FIFA World Cup 2010: A Flat Back Four Just Isn't Enough For a Consistent Attack

Ken FossAnalyst IJune 19, 2010

CAPE TOWN, SOUTH AFRICA - JUNE 18:  Fabio Capello manager of England directs his team during the 2010 FIFA World Cup South Africa Group C match between England and Algeria at Green Point Stadium on June 18, 2010 in Cape Town, South Africa.  (Photo by Michael Regan/Getty Images)
Michael Regan/Getty Images

We're officially through the halfway mark of the group stage of the 2010 FIFA World Cup. The prevailing theme of the event so far has been how overwhelmingly dull the play that has been showcased from some of the world's brightest sides.

There have been exceptions to this of course, Germany's masterclass 4-0 performance over Australia, Maradona's Argentina has been utilizing and attack-minded 3-4-3 with good quality football, as have the Chileans with a blazing, up-tempo 3-4-3/ 3-3-1-3 shape.

Overall however, rough and tumble counter-attacking play has reigned. While people have been quick to blame the ball and the altitude, the (in)action has mostly been by design.

Nowhere has this been more apparent that Fabio Capello's English side, and Vicente Del Bosque's Euro 2008 champions. Both hailed as potential Cup winners, they've looked anything but that in there combined three matches.

Let us start by looking at Spain's first match with Switzerland. Del Bosque played his tried and true 4-2-3-1. Isolating David Villa up top with supporting attack coming from Xavi, Ineista, and Silva.  The Swiss, who would have been thrilled with a point, played a 4-4-1-1, looking to defend the final third with a rigid, two banks of four mentality.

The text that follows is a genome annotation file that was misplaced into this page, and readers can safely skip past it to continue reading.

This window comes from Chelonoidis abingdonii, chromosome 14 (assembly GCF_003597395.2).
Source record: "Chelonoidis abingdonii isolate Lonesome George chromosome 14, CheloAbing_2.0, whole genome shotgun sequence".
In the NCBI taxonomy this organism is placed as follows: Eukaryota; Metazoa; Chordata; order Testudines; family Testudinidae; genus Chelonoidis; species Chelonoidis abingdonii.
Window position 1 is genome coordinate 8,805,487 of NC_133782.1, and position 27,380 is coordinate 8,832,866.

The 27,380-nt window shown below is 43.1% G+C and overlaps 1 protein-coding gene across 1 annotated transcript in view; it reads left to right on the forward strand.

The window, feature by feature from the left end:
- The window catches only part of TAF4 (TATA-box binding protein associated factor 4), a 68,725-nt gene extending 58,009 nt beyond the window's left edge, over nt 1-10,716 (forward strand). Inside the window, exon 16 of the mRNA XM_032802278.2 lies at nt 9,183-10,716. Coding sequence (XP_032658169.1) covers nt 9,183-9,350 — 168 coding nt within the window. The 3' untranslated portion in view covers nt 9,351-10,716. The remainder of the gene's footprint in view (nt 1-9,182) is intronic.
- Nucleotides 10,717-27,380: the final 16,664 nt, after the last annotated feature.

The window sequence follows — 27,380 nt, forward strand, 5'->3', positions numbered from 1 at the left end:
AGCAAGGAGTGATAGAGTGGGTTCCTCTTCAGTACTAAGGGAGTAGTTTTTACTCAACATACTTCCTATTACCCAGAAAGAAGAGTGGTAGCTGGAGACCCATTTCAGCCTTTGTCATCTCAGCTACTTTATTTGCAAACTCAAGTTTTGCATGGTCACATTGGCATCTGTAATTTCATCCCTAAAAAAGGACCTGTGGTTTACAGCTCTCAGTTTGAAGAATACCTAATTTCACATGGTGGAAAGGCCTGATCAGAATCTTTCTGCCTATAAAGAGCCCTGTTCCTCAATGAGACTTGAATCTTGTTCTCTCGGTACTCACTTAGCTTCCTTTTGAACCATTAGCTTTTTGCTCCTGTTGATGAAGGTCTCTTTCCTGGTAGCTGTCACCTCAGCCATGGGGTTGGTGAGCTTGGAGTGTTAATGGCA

It was a good tactic to field with an inferior team. As the Swiss always outnumbered the Spanish attack, and the short passing, slow-tempo attack could never open enough space too allow all that skill to shine.

When the Swiss got their goal, the damage was done, and Spain had no way back under the structure they had. Del Bosco never released his Fullbacks to make overlapping runs.

Spain just couldn't coax them to break ranks. Which is a testament to the discipline of the Swiss defense and the great performance they put in. 

A team who hasn't played well is England. Fabio Capello's men couldn't carve open a dogged Algerian side, but this was more a terrible showcase of tactical malfeasance than anything else. England played a rigid 4-4-2, featuring Emile Heskey and Wayne Rooney in attack.

This was a blunder, as Algeria seemed content allowing Heskey to possess the ball and try and knife open it's passive 3-4-2-1. Heskey is not a playmaking forward and he couldn't pick out and kind of link up play with Rooney, who was quite all 90 minutes.

Capello eventually tried to rectify his mistake by subbing on Jermaine Defoe. But Jermaine is as wasteful as he is dynamic. England needed a deep-lying playmaker to control the midfield, and get Rooney and Defoe consistent service.

Capello, however, couldn't find it within him to sacrifice a CB to accommodate. And thus, the breakthrough never came.

The lesson should be clear to managers moving forward. If you want to score consistently against weaker sides, right now you need seven players supporting the attack.

Either a 3-5-2 with a controlling midfield, or 3-4-3 with linking forward play. Either way, the days of a flat back four being acceptable in attacking situations appear long gone.